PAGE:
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Identifying Digital Endpoints to Assess FAtigue, Sleep and acTivities in daily living in Neurodegenerative disorders and Immune-mediated inflammatory diseases

Periodic Reporting for period 1 - IDEA-FAST (Identifying Digital Endpoints to Assess FAtigue, Sleep and acTivities in daily living in Neurodegenerative disorders and Immune-mediated inflammatory diseases)

Reporting period: 2019-11-01 to 2021-04-30

For patients with chronic diseases such as neurodegenerative disorders (NDD) and immune-mediated inflammatory diseases (IMID), a key attribute for any successful therapeutic intervention is its ability to improve the patients’ activities of daily living (ADL) and health-related quality of life (HRQoL). Current evaluations of ADL and HRQoL rely mainly on subjective reports, typically using standardized questionnaires provided by patients every few months. The approach is often prone to recall bias, reliability issues and poor sensitivity to change.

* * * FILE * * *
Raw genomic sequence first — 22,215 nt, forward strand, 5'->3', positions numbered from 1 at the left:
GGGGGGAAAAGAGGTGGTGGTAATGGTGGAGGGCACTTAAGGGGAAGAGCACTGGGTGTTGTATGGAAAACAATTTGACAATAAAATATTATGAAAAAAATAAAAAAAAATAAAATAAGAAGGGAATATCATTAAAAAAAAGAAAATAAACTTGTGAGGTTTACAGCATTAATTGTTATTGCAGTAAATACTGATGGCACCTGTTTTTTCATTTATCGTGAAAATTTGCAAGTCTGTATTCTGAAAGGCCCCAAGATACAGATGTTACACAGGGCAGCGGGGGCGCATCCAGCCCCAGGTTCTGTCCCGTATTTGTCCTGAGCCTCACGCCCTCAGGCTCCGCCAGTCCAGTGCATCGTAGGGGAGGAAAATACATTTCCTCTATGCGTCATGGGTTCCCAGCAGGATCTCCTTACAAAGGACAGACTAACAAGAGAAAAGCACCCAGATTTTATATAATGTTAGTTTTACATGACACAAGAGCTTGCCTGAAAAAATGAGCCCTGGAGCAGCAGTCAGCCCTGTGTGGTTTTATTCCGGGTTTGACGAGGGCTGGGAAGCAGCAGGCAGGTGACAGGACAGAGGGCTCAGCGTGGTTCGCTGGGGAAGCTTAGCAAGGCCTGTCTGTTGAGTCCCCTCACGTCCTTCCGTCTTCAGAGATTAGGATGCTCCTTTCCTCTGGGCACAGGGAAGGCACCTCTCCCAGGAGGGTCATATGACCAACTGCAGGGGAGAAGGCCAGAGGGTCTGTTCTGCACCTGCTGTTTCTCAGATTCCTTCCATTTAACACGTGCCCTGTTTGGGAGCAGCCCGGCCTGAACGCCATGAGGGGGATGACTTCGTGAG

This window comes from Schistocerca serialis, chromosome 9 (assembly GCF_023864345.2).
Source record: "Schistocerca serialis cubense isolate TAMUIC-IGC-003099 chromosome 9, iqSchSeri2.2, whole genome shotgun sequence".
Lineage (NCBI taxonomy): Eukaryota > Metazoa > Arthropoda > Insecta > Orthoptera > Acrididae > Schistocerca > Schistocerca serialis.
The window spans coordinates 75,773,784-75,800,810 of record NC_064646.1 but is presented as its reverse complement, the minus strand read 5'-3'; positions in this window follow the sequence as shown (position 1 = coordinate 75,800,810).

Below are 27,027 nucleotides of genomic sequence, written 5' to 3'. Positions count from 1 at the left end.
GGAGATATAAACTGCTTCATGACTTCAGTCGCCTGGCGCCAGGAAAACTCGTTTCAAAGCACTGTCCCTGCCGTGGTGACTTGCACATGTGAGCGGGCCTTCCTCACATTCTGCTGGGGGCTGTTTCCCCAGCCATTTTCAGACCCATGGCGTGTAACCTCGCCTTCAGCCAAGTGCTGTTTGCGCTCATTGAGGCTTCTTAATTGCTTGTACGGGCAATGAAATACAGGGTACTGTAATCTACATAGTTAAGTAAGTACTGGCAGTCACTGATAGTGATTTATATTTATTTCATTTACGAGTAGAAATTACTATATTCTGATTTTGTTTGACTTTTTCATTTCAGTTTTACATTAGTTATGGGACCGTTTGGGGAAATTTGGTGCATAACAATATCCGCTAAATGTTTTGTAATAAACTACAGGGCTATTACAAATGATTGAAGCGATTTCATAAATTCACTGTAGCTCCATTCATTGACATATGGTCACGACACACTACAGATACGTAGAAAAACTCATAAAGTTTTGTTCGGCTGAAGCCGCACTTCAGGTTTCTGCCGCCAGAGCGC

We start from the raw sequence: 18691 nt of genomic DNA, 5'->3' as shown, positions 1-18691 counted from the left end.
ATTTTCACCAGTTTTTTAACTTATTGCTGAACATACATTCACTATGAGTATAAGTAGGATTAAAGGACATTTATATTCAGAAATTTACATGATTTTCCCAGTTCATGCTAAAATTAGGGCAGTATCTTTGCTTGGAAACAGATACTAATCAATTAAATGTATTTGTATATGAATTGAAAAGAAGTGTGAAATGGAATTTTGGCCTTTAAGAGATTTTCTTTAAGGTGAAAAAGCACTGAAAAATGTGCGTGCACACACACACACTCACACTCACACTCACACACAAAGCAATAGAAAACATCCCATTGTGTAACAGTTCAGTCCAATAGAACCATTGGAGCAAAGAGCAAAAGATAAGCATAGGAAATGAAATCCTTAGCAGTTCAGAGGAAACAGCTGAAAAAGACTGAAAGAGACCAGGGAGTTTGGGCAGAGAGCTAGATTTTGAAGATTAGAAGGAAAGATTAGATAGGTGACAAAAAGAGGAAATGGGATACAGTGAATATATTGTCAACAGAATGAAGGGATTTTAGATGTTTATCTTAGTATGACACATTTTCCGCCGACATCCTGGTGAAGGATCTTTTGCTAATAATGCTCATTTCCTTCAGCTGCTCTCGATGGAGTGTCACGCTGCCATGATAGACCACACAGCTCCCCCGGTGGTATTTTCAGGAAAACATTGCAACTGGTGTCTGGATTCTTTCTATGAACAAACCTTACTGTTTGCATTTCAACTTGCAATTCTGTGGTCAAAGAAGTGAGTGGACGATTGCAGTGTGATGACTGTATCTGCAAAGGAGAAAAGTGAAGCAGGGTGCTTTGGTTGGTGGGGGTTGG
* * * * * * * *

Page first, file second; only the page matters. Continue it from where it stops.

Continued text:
The advances in digital technology, data analytics and wearable devices provide unparalleled opportunities to identify digital correlates of ADL/HRQoL that are objective, reliable, quantifiable, individualized, can be used semi-continuously over prolonged periods of time and responsive to day to day variations, therefore, potentially more sensitive to change. These technologies allow more frequent recording (e.g. daily) of their self-scored health states in their habitual environment, often referred to as electronic PRO (ePRO).
The objective of IDEA-FAST is to identify digital endpoints that provide reliable, objective and sensitive evaluation of ADL/disability/HRQoL relevant for the following NDD: Parkinson's disease (PD), Huntington's disease (HD) and the following IMID: Rheumatoid arthritis (RA), systemic lupus erythematosus (SLE), primary Sjögren's syndrome (PSS), and inflammatory bowel disease (IBD).
Within Period 1 IDEA-FAST is undertaking a Feasibility Study the aims of which are to: (i) identify the most promising digital measures of fatigue and sleep; (ii) test the feasibility, acceptability and utility of the various digital technologies that will be used to profile sleep, fatigue and ADLs in the various patient populations.